Not Mullah Omar — he’s been cut out of the process — but a bunch of others, including members of the Taliban leadership council (the Quetta shura) and the Haqqani network. WaPo first reported two weeks ago that “peace” talks were ongoing, but it was unclear whether they were serious and whether the Haqqanis were involved. Answers to both questions: Yes, sort of.
Talks to end the war in Afghanistan involve extensive, face-to-face discussions with Taliban commanders from the highest levels of the group’s leadership, who are secretly leaving their sanctuaries in Pakistan with the help of NATO troops, officials here say…
American officials said last week that talks between Afghan and Taliban leaders were under way. But the ranks of the insurgents, the fact that they represent multiple factions, and the extent of NATO efforts to provide transportation and security to adversaries they otherwise try to kill or capture have not been previously disclosed.
At least four Taliban leaders, three of them members of the Quetta shura and one of them a member of the Haqqani family, have taken part in discussions, according to the Afghan official and a former diplomat in the region…
The discussions appear to be unfolding without the approval of Pakistan’s leaders, who are believed to exercise a wide degree of control over the Taliban’s leadership. The Afghan government seems to be trying to seek a reconciliation agreement that does not directly involve Pakistan, which Mr. Karzai’s government fears will exercise too much influence over Afghanistan after NATO forces withdraw.
At the White House’s request, the Times is withholding the names of the Taliban leaders involved in negotiations because, you see, Pakistani intelligence will have them killed if they find out who they are. (Says an Afghan official, “The ISI will just eliminate them.”) In fact, don’t be surprised to find stories on the wires over the next few weeks about Taliban capos disappearing or dying in murky circumstances: The last time a Taliban leader ended up trying to talk to the U.S. without Pakistani permission, he ended up under house arrest. This time, if the talks are as serious as the Times claims, the punishment will be harsher. Since not every jihadi faction (starting with loyalists to Mullah Omar) is party to these negotiations, I assume the Times is right that Petraeus is using these talks to try to drive a wedge among the enemy. Which would make sense given his new strategy in Afghanistan — i.e. directing massive firepower at the enemy on the one hand, replete with hundreds of special ops raids on Taliban commanders and a 50 percent increase in air raids on Taliban positions, and outreach to the enemy for a negotiated political settlement on the other. Carrot and stick, in other words. Or, as David Ignatius calls it, talk and shoot:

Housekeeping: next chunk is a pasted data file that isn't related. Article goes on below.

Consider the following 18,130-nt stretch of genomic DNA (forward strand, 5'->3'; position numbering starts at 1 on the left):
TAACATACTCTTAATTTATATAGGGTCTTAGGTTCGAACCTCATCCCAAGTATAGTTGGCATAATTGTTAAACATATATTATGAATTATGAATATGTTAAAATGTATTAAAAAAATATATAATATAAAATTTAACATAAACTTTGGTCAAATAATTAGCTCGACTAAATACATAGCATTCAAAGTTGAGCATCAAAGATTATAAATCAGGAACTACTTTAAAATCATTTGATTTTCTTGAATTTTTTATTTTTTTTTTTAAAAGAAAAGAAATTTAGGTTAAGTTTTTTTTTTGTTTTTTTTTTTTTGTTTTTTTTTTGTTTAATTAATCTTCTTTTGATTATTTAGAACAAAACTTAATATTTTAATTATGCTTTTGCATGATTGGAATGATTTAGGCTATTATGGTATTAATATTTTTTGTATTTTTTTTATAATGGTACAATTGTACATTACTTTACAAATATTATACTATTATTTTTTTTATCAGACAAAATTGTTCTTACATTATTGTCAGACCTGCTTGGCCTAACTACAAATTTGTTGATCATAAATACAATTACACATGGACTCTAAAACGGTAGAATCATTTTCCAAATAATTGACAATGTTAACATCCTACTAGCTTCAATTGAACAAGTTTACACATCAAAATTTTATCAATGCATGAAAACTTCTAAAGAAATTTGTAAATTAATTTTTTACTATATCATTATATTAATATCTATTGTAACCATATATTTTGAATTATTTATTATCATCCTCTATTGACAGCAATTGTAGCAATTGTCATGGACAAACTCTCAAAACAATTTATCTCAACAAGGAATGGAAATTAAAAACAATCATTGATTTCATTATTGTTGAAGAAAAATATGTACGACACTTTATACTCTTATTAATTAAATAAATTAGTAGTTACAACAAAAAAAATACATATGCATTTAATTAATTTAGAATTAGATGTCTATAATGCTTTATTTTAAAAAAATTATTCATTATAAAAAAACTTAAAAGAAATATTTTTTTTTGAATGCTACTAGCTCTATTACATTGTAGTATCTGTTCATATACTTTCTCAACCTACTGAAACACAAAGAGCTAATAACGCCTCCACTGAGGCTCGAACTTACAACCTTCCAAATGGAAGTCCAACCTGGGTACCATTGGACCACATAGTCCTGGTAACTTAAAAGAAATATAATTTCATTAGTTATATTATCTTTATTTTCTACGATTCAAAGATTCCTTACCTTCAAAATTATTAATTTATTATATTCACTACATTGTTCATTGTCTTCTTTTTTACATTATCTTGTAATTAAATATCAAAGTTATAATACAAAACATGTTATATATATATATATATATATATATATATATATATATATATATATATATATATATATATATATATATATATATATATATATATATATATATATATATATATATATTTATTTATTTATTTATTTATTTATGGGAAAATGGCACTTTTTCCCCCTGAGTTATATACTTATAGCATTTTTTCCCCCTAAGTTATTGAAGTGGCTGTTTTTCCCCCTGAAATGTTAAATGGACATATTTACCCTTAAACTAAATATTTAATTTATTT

The diplomatic side of this game depends on Petraeus’s ability to pound those who resist — with devastating firepower. That’s why he has been pushing Pakistan so hard to step up its operations against the Haqqani network, sheltered in the tribal areas of the northwest, and against the Quetta Shura Taliban fighters, who operate from Baluchistan in Pakistan’s southwest.